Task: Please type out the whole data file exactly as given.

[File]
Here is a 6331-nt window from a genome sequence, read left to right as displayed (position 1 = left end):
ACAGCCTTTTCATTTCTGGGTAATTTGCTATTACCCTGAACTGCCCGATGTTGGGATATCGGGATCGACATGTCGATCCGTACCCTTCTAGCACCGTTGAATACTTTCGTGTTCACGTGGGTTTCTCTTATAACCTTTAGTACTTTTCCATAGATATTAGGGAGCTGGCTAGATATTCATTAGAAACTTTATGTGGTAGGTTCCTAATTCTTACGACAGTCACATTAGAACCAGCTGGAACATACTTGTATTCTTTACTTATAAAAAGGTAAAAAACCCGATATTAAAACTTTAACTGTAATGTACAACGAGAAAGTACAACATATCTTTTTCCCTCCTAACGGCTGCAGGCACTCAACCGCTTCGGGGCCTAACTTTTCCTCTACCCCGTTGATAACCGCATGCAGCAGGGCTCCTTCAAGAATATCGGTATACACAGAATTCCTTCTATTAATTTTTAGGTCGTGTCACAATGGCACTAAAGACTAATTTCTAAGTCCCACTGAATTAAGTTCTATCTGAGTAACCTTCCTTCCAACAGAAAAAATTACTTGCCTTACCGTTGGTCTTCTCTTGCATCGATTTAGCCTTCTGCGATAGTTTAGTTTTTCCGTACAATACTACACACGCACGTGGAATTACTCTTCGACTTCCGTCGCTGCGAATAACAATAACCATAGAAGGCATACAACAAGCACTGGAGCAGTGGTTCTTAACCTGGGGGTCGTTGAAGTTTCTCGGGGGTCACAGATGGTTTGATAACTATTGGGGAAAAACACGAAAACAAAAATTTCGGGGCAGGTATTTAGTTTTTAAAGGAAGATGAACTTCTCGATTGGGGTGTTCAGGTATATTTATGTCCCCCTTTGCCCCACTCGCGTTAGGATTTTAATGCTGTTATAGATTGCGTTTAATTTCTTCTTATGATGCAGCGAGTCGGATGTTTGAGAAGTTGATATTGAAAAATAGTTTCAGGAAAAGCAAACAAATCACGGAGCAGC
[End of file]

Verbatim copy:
Here is a 6331-nt window from a genome sequence, read left to right as displayed (position 1 = left end):
ACAGCCTTTTCATTTCTGGGTAATTTGCTATTACCCTGAACTGCCCGATGTTGGGATATCGGGATCGACATGTCGATCCGTACCCTTCTAGCACCGTTGAATACTTTCGTGTTCACGTGGGTTTCTCTTATAACCTTTAGTACTTTTCCATAGATATTAGGGAGCTGGCTAGATATTCATTAGAAACTTTATGTGGTAGGTTCCTAATTCTTACGACAGTCACATTAGAACCAGCTGGAACATACTTGTATTCTTTACTTATAAAAAGGTAAAAAACCCGATATTAAAACTTTAACTGTAATGTACAACGAGAAAGTACAACATATCTTTTTCCCTCCTAACGGCTGCAGGCACTCAACCGCTTCGGGGCCTAACTTTTCCTCTACCCCGTTGATAACCGCATGCAGCAGGGCTCCTTCAAGAATATCGGTATACACAGAATTCCTTCTATTAATTTTTAGGTCGTGTCACAATGGCACTAAAGACTAATTTCTAAGTCCCACTGAATTAAGTTCTATCTGAGTAACCTTCCTTCCAACAGAAAAAATTACTTGCCTTACCGTTGGTCTTCTCTTGCATCGATTTAGCCTTCTGCGATAGTTTAGTTTTTCCGTACAATACTACACACGCACGTGGAATTACTCTTCGACTTCCGTCGCTGCGAATAACAATAACCATAGAAGGCATACAACAAGCACTGGAGCAGTGGTTCTTAACCTGGGGGTCGTTGAAGTTTCTCGGGGGTCACAGATGGTTTGATAACTATTGGGGAAAAACACGAAAACAAAAATTTCGGGGCAGGTATTTAGTTTTTAAAGGAAGATGAACTTCTCGATTGGGGTGTTCAGGTATATTTATGTCCCCCTTTGCCCCACTCGCGTTAGGATTTTAATGCTGTTATAGATTGCGTTTAATTTCTTCTTATGATGCAGCGAGTCGGATGTTTGAGAAGTTGATATTGAAAAATAGTTTCAGGAAAAGCAAACAAATCACGGAGCAGC